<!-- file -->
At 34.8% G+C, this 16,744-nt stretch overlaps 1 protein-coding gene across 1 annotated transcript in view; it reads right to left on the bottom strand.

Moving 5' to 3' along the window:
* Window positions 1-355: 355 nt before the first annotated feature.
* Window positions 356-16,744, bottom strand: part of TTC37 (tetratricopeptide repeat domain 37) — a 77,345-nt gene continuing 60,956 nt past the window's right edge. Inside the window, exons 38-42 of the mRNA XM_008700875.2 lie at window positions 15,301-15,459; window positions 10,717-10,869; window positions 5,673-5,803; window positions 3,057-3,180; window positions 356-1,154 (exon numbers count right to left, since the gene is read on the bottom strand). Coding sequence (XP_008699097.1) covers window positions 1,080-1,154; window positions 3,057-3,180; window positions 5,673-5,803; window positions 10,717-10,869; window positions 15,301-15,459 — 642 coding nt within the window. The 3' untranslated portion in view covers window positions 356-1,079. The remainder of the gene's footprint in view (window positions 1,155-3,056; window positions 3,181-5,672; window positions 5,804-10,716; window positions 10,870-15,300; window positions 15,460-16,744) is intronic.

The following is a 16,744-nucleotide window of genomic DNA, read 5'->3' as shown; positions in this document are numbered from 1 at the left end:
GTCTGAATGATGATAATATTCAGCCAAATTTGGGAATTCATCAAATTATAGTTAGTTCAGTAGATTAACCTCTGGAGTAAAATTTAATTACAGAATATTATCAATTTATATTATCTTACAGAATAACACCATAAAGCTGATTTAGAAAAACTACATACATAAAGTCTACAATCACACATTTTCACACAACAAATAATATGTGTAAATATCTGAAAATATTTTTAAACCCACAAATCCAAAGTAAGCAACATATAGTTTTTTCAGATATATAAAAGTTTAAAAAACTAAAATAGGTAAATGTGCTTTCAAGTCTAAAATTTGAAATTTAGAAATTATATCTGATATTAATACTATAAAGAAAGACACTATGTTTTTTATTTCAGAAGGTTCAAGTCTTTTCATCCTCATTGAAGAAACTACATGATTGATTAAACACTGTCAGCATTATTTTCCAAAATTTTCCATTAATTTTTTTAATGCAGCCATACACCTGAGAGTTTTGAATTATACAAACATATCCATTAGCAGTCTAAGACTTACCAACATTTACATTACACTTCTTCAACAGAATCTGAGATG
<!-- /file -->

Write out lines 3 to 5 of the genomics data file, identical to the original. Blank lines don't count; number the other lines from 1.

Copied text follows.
* Window positions 1-355: 355 nt before the first annotated feature.
* Window positions 356-16,744, bottom strand: part of TTC37 (tetratricopeptide repeat domain 37) — a 77,345-nt gene continuing 60,956 nt past the window's right edge. Inside the window, exons 38-42 of the mRNA XM_008700875.2 lie at window positions 15,301-15,459; window positions 10,717-10,869; window positions 5,673-5,803; window positions 3,057-3,180; window positions 356-1,154 (exon numbers count right to left, since the gene is read on the bottom strand). Coding sequence (XP_008699097.1) covers window positions 1,080-1,154; window positions 3,057-3,180; window positions 5,673-5,803; window positions 10,717-10,869; window positions 15,301-15,459 — 642 coding nt within the window. The 3' untranslated portion in view covers window positions 356-1,079. The remainder of the gene's footprint in view (window positions 1,155-3,056; window positions 3,181-5,672; window positions 5,804-10,716; window positions 10,870-15,300; window positions 15,460-16,744) is intronic.

The following is a 16,744-nucleotide window of genomic DNA, read 5'->3' as shown; positions in this document are numbered from 1 at the left end: